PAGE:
Grave Mercy is Robin LaFevers’ first foray into young adult literature and is the first volume in a contracted trilogy. This book has been getting a fair bit of marketing and buzz on the web, which I think it justly deserves.
Set in Brittany at the end of the 15th century, Grave Mercy follows Ismae, a peasant girl born under unusual circumstances. When she is fourteen, Ismae enters a convent as a novice. Except this is not a normal convent; it’s dedicated to the service of St. Mortain, the Breton patron saint of death. Rather than preparing to take vows as the Bride of Christ, she’s trained as an assassin. Three years later, Ismae is sent out on the final three trials she must pass before being allowed to take her final vows.
Some complex history
If you’ve never studied the history of France and England during the late Medieval and Early Renaissance periods, let me sum it up for you: complicated. France and England have mostly stopped fighting over territories in what is today northern France by the time the book opens, but that means that the French crown can now turn its attention to the smaller independent duchies on its borders, such as Brittany, the northwestern-most region of modern-day France. While previous English monarchs might have been interested in backing these duchies as a way to limit French power in the region, Henry Tudor (Henry V) is still busy consolidating his realm after the end of the Wars of the Roses and doesn’t have much help to send. Ismae’s trials center around the ascension of thirteen-year-old Anne as the Duchess of Brittany while France tries to bring Brittany under its authority.
LaFevers has managed to write one of the best historically accurate novels I’ve read in a long long time. She’s paid an incredible attention to detail. The details of this fictional Anne’s situation match with the historical Anne of Brittany. The situation within the Church passes the believability test. As someone who studied far too much history in college, I was surprised to find myself nitpicking only on the historical fashion details, which is unusual for me when reading a work of historical fiction. And honestly, fashion details at the level I can nitpick at are just not that important. However, while I could fill in a lot of extraneous details about the situation that LaFevers doesn’t go into, it’s not necessary to read the book. You don’t need to sit at a computer on Wikipedia in order to understand what’s going on. LaFevers gives you more than enough to walk into the book with no previous knowledge of what was going on in Medieval and Renaissance Europe.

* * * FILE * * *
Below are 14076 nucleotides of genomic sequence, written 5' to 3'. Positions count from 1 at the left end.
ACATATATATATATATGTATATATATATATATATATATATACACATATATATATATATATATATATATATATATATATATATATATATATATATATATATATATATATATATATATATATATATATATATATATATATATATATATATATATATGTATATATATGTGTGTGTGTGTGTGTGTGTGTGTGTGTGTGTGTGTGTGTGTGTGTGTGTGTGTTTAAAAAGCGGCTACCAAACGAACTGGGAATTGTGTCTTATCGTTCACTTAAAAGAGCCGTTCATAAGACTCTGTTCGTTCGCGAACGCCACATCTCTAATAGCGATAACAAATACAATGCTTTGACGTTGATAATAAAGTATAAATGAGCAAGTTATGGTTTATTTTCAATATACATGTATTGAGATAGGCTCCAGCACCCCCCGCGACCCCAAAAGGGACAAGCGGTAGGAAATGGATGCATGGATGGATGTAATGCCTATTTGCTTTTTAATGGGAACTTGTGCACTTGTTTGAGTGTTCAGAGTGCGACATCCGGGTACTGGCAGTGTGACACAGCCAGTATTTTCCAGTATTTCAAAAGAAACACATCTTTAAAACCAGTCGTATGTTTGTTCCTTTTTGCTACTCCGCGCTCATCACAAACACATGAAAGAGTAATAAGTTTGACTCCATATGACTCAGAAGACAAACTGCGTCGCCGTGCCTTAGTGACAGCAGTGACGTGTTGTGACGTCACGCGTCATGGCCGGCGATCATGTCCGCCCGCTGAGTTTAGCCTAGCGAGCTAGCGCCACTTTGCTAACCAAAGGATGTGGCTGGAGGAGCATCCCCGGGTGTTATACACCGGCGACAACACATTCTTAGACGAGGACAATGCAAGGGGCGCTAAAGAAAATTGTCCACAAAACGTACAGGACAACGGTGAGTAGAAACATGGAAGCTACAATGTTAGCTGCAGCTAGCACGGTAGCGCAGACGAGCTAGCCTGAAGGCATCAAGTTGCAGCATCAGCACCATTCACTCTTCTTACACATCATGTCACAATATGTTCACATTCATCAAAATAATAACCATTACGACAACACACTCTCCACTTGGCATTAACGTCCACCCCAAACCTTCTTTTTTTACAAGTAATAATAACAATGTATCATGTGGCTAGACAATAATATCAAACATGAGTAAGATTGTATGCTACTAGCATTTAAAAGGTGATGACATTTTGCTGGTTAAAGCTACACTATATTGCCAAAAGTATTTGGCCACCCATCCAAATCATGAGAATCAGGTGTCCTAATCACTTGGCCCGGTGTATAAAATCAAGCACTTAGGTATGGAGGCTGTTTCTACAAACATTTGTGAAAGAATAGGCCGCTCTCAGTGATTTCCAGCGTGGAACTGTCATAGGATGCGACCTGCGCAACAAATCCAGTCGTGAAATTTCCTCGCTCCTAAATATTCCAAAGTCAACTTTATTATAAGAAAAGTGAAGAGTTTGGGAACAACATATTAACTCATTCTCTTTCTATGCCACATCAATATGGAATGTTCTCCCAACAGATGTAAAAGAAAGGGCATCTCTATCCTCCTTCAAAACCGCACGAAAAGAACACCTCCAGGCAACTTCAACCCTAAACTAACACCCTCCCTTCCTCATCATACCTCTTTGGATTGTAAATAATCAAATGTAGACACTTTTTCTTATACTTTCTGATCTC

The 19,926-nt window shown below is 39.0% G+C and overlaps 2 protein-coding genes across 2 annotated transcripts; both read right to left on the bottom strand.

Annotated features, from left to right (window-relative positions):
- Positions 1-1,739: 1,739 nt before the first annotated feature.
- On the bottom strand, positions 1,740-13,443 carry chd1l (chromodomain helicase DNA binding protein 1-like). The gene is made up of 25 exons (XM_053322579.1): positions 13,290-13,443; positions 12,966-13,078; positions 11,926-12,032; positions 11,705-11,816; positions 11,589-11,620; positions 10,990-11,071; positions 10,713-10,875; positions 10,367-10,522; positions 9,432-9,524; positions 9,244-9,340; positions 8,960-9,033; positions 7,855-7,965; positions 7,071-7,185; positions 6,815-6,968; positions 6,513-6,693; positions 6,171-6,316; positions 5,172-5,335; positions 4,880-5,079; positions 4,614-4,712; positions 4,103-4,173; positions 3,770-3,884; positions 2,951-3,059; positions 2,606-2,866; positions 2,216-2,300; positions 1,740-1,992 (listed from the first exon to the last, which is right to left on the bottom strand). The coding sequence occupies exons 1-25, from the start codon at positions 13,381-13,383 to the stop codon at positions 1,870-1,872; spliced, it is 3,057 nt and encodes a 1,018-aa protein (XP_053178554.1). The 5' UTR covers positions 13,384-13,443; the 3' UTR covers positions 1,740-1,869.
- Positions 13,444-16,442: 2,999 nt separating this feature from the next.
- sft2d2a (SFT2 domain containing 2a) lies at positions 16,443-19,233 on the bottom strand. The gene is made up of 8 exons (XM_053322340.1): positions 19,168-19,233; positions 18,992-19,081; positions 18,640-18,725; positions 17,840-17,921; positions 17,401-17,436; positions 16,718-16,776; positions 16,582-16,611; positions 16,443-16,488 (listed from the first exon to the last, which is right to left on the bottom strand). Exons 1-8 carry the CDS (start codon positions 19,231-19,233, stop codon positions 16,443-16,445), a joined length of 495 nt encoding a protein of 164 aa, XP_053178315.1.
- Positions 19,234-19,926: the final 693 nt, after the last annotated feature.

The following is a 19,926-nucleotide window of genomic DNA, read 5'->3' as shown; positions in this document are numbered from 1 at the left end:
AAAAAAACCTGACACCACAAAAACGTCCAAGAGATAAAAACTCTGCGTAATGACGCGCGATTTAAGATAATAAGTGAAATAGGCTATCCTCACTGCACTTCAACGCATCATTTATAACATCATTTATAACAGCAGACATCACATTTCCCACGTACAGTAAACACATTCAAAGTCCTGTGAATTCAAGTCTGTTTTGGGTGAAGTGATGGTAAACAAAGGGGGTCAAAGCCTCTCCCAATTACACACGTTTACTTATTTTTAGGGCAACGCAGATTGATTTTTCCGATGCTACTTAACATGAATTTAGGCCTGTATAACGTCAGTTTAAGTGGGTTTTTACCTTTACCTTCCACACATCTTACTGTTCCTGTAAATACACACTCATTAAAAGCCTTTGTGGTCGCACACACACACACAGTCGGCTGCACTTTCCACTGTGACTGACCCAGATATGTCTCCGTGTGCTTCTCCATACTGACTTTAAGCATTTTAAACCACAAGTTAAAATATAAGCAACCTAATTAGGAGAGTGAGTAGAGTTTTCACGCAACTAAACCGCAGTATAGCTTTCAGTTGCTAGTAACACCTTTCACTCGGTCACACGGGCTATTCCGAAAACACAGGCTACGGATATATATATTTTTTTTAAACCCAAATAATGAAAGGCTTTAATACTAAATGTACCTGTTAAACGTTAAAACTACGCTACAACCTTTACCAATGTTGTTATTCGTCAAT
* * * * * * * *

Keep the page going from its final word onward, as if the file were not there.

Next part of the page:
Still a romantic teen fantasy
The key to Ismae’s story is that her order of nuns have supernatural powers, making them all uniquely suited to their roles as spies and assassins for the Ducal family of Brittany. Each woman is a little bit different, and Ismae appears to be one of the more talented members of her order. As much fun as it is to have a superpowered assassin running around Renaissance Europe, this is a young adult book. Ismae has a very definite and obvious love interest, although I am happy to tell you that LaFevers has spared us the love triangle that’s been so popular of late.
While a seventeen-year-old in Renaissance Europe, male or female, is going to be considered a full grown adult, this book is targeted at modern seventeen-year-olds. Therefore, the book is not nearly as dark or gritty as it could have been. The situations Ismae finds herself in have been limited to a PG-13 capable audience and have not crossed the line into fully adult situations, no matter how much dancing along that line LaFevers does. I think my one real complaint about this book is that she didn’t cross those lines: I would have enjoyed an ‘adult’ version of this book more than the simplified young adult one. However, this book is still very accessible to an adult audience. You won’t be choking on the cotton candy or worried about a highly romantic but ultimately abusive relationship. Ismae is emotionally older than her target audience, and her choices are reflective of that. I also have a deep respect for LaFevers’ writing skill. She’s given us a seventeen-year-old female who fits in her historical time and place while remaining accessible to a modern audience.
Why you should read this book
Keep in mind that this is a young adult romance. If that’s not your usual taste, that may be the only reason to leave this on the shelf. For Grave Mercy is a well written, extremely well-executed novel of historical speculative fiction. Add in supernatural spies and assassins, as well a good bit of ass-kicking heroine, and how could you go wrong?
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